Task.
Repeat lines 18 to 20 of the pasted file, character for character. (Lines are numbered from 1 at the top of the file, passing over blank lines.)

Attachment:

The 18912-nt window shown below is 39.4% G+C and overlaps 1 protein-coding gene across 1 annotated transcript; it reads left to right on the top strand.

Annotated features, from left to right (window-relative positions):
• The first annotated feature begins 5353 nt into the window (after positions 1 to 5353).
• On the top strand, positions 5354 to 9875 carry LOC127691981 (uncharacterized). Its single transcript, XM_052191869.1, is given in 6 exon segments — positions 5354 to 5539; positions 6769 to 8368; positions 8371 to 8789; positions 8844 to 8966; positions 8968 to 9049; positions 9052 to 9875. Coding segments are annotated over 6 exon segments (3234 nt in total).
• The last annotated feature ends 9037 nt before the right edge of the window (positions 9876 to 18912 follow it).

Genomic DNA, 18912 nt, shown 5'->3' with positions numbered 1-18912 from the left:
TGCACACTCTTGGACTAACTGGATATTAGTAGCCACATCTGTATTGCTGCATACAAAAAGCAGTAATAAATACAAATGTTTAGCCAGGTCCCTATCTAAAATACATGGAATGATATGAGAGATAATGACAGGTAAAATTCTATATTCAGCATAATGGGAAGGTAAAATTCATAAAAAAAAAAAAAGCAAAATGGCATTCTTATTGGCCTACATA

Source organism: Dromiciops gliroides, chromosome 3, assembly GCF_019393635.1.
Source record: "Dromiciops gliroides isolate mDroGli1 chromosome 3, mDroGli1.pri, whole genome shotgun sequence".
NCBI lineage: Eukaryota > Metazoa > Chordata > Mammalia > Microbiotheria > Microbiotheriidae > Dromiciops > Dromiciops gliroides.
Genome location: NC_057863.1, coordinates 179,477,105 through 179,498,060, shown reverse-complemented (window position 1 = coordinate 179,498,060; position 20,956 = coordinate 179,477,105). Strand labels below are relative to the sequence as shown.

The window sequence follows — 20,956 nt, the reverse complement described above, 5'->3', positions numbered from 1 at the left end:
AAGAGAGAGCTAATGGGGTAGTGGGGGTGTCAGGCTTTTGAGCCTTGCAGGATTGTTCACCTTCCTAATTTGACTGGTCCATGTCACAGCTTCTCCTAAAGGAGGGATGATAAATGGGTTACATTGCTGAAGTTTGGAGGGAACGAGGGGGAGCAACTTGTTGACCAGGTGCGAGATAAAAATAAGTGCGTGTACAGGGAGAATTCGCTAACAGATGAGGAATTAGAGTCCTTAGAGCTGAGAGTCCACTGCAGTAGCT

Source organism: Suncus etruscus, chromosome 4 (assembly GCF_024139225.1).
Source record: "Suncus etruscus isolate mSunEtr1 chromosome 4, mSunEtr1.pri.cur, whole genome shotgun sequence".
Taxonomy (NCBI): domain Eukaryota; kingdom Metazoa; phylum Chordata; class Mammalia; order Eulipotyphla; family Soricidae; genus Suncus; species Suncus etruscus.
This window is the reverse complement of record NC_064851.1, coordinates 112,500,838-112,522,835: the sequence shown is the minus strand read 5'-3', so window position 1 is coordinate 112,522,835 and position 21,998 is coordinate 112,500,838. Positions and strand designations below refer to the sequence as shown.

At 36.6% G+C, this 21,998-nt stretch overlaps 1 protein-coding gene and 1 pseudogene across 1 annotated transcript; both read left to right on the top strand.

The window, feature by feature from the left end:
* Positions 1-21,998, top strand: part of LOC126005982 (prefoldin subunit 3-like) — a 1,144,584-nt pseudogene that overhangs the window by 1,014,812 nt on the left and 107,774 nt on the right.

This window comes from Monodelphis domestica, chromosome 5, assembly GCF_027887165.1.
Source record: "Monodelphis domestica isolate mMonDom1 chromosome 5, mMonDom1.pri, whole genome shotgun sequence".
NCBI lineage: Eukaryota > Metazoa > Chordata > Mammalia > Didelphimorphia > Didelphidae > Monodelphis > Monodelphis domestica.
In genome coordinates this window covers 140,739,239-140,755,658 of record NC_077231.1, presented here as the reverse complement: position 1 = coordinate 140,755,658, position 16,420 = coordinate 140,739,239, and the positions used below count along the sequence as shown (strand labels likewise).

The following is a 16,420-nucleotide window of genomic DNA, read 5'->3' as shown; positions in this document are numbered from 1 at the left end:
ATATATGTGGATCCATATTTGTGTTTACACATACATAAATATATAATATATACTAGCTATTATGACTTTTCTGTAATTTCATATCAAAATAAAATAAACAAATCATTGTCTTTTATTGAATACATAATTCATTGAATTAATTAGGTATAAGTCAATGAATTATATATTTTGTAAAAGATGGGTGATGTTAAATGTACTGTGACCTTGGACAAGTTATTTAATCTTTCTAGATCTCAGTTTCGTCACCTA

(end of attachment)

At 36.6% G+C, this 21,998-nt stretch overlaps 1 protein-coding gene and 1 pseudogene across 1 annotated transcript; both read left to right on the top strand.

The window, feature by feature from the left end:
* Positions 1-21,998, top strand: part of LOC126005982 (prefoldin subunit 3-like) — a 1,144,584-nt pseudogene that overhangs the window by 1,014,812 nt on the left and 107,774 nt on the right.